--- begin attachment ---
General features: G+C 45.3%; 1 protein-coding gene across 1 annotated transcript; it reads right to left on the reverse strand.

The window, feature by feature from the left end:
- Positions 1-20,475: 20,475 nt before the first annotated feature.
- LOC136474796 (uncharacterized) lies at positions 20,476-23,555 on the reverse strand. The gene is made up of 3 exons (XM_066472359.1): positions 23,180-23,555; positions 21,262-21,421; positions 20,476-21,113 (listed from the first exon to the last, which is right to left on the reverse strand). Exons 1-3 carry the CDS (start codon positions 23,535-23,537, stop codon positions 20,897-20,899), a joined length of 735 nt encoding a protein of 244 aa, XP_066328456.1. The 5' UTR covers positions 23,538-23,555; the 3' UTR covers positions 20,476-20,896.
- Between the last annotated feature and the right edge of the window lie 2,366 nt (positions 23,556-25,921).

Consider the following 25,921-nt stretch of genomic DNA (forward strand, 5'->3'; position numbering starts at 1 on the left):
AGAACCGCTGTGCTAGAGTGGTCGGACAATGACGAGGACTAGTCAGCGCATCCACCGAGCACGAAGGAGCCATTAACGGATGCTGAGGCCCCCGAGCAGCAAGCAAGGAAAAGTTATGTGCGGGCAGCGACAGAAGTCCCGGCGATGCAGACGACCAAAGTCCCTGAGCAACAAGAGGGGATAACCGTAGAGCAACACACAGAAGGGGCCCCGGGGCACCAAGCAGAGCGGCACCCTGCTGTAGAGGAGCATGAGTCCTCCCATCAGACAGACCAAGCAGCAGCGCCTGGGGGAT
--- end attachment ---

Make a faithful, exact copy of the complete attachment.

General features: G+C 45.3%; 1 protein-coding gene across 1 annotated transcript; it reads right to left on the reverse strand.

The window, feature by feature from the left end:
- Positions 1-20,475: 20,475 nt before the first annotated feature.
- LOC136474796 (uncharacterized) lies at positions 20,476-23,555 on the reverse strand. The gene is made up of 3 exons (XM_066472359.1): positions 23,180-23,555; positions 21,262-21,421; positions 20,476-21,113 (listed from the first exon to the last, which is right to left on the reverse strand). Exons 1-3 carry the CDS (start codon positions 23,535-23,537, stop codon positions 20,897-20,899), a joined length of 735 nt encoding a protein of 244 aa, XP_066328456.1. The 5' UTR covers positions 23,538-23,555; the 3' UTR covers positions 20,476-20,896.
- Between the last annotated feature and the right edge of the window lie 2,366 nt (positions 23,556-25,921).

Consider the following 25,921-nt stretch of genomic DNA (forward strand, 5'->3'; position numbering starts at 1 on the left):
AGAACCGCTGTGCTAGAGTGGTCGGACAATGACGAGGACTAGTCAGCGCATCCACCGAGCACGAAGGAGCCATTAACGGATGCTGAGGCCCCCGAGCAGCAAGCAAGGAAAAGTTATGTGCGGGCAGCGACAGAAGTCCCGGCGATGCAGACGACCAAAGTCCCTGAGCAACAAGAGGGGATAACCGTAGAGCAACACACAGAAGGGGCCCCGGGGCACCAAGCAGAGCGGCACCCTGCTGTAGAGGAGCATGAGTCCTCCCATCAGACAGACCAAGCAGCAGCGCCTGGGGGAT